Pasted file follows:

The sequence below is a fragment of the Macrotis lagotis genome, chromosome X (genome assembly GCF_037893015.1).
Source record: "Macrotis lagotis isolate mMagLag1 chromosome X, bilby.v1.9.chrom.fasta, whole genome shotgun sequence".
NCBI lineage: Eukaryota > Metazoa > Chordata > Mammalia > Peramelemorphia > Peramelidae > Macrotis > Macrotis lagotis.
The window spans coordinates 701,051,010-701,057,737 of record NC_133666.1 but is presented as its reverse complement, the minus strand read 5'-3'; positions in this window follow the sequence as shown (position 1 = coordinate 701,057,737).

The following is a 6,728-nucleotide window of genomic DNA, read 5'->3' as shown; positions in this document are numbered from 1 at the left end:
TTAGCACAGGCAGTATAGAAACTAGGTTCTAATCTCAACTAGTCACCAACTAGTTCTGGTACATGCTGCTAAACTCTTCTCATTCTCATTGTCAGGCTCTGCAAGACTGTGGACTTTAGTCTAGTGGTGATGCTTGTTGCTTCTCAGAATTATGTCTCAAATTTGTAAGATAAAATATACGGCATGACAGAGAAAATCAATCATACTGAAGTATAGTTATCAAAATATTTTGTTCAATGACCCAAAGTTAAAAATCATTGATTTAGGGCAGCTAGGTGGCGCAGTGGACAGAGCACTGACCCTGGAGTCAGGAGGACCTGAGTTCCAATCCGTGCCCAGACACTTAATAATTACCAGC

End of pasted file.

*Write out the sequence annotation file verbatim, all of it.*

The sequence below is a fragment of the Macrotis lagotis genome, chromosome X (genome assembly GCF_037893015.1).
Source record: "Macrotis lagotis isolate mMagLag1 chromosome X, bilby.v1.9.chrom.fasta, whole genome shotgun sequence".
NCBI lineage: Eukaryota > Metazoa > Chordata > Mammalia > Peramelemorphia > Peramelidae > Macrotis > Macrotis lagotis.
The window spans coordinates 701,051,010-701,057,737 of record NC_133666.1 but is presented as its reverse complement, the minus strand read 5'-3'; positions in this window follow the sequence as shown (position 1 = coordinate 701,057,737).

The following is a 6,728-nucleotide window of genomic DNA, read 5'->3' as shown; positions in this document are numbered from 1 at the left end:
TTAGCACAGGCAGTATAGAAACTAGGTTCTAATCTCAACTAGTCACCAACTAGTTCTGGTACATGCTGCTAAACTCTTCTCATTCTCATTGTCAGGCTCTGCAAGACTGTGGACTTTAGTCTAGTGGTGATGCTTGTTGCTTCTCAGAATTATGTCTCAAATTTGTAAGATAAAATATACGGCATGACAGAGAAAATCAATCATACTGAAGTATAGTTATCAAAATATTTTGTTCAATGACCCAAAGTTAAAAATCATTGATTTAGGGCAGCTAGGTGGCGCAGTGGACAGAGCACTGACCCTGGAGTCAGGAGGACCTGAGTTCCAATCCGTGCCCAGACACTTAATAATTACCAGC